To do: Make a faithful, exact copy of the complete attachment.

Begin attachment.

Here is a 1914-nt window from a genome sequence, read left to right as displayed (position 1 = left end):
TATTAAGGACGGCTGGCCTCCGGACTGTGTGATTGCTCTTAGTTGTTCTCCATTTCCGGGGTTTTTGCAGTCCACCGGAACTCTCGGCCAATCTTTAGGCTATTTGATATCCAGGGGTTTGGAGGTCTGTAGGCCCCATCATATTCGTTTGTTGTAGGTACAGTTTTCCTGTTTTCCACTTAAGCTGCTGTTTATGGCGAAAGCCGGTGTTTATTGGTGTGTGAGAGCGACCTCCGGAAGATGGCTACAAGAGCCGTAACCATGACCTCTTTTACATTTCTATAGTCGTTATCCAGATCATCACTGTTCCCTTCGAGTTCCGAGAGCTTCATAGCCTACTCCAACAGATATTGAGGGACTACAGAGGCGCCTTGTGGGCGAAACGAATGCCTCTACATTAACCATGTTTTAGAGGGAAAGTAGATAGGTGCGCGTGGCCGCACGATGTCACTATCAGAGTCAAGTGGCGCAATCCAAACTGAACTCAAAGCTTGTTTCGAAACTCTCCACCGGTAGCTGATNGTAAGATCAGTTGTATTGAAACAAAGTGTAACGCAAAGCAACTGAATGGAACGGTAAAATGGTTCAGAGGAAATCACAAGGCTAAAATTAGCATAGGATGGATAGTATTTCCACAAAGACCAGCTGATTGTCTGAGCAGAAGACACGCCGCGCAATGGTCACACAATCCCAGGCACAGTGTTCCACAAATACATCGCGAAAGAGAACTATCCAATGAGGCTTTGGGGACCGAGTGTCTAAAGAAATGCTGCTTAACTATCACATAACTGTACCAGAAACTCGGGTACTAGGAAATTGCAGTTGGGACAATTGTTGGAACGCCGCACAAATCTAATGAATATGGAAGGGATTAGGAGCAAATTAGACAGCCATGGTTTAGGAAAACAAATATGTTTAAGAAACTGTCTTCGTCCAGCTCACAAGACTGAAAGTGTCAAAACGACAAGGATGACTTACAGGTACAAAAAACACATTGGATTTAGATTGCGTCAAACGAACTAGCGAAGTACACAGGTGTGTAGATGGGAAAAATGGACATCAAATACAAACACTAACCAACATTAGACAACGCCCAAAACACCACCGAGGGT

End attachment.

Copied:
Here is a 1914-nt window from a genome sequence, read left to right as displayed (position 1 = left end):
TATTAAGGACGGCTGGCCTCCGGACTGTGTGATTGCTCTTAGTTGTTCTCCATTTCCGGGGTTTTTGCAGTCCACCGGAACTCTCGGCCAATCTTTAGGCTATTTGATATCCAGGGGTTTGGAGGTCTGTAGGCCCCATCATATTCGTTTGTTGTAGGTACAGTTTTCCTGTTTTCCACTTAAGCTGCTGTTTATGGCGAAAGCCGGTGTTTATTGGTGTGTGAGAGCGACCTCCGGAAGATGGCTACAAGAGCCGTAACCATGACCTCTTTTACATTTCTATAGTCGTTATCCAGATCATCACTGTTCCCTTCGAGTTCCGAGAGCTTCATAGCCTACTCCAACAGATATTGAGGGACTACAGAGGCGCCTTGTGGGCGAAACGAATGCCTCTACATTAACCATGTTTTAGAGGGAAAGTAGATAGGTGCGCGTGGCCGCACGATGTCACTATCAGAGTCAAGTGGCGCAATCCAAACTGAACTCAAAGCTTGTTTCGAAACTCTCCACCGGTAGCTGATNGTAAGATCAGTTGTATTGAAACAAAGTGTAACGCAAAGCAACTGAATGGAACGGTAAAATGGTTCAGAGGAAATCACAAGGCTAAAATTAGCATAGGATGGATAGTATTTCCACAAAGACCAGCTGATTGTCTGAGCAGAAGACACGCCGCGCAATGGTCACACAATCCCAGGCACAGTGTTCCACAAATACATCGCGAAAGAGAACTATCCAATGAGGCTTTGGGGACCGAGTGTCTAAAGAAATGCTGCTTAACTATCACATAACTGTACCAGAAACTCGGGTACTAGGAAATTGCAGTTGGGACAATTGTTGGAACGCCGCACAAATCTAATGAATATGGAAGGGATTAGGAGCAAATTAGACAGCCATGGTTTAGGAAAACAAATATGTTTAAGAAACTGTCTTCGTCCAGCTCACAAGACTGAAAGTGTCAAAACGACAAGGATGACTTACAGGTACAAAAAACACATTGGATTTAGATTGCGTCAAACGAACTAGCGAAGTACACAGGTGTGTAGATGGGAAAAATGGACATCAAATACAAACACTAACCAACATTAGACAACGCCCAAAACACCACCGAGGGT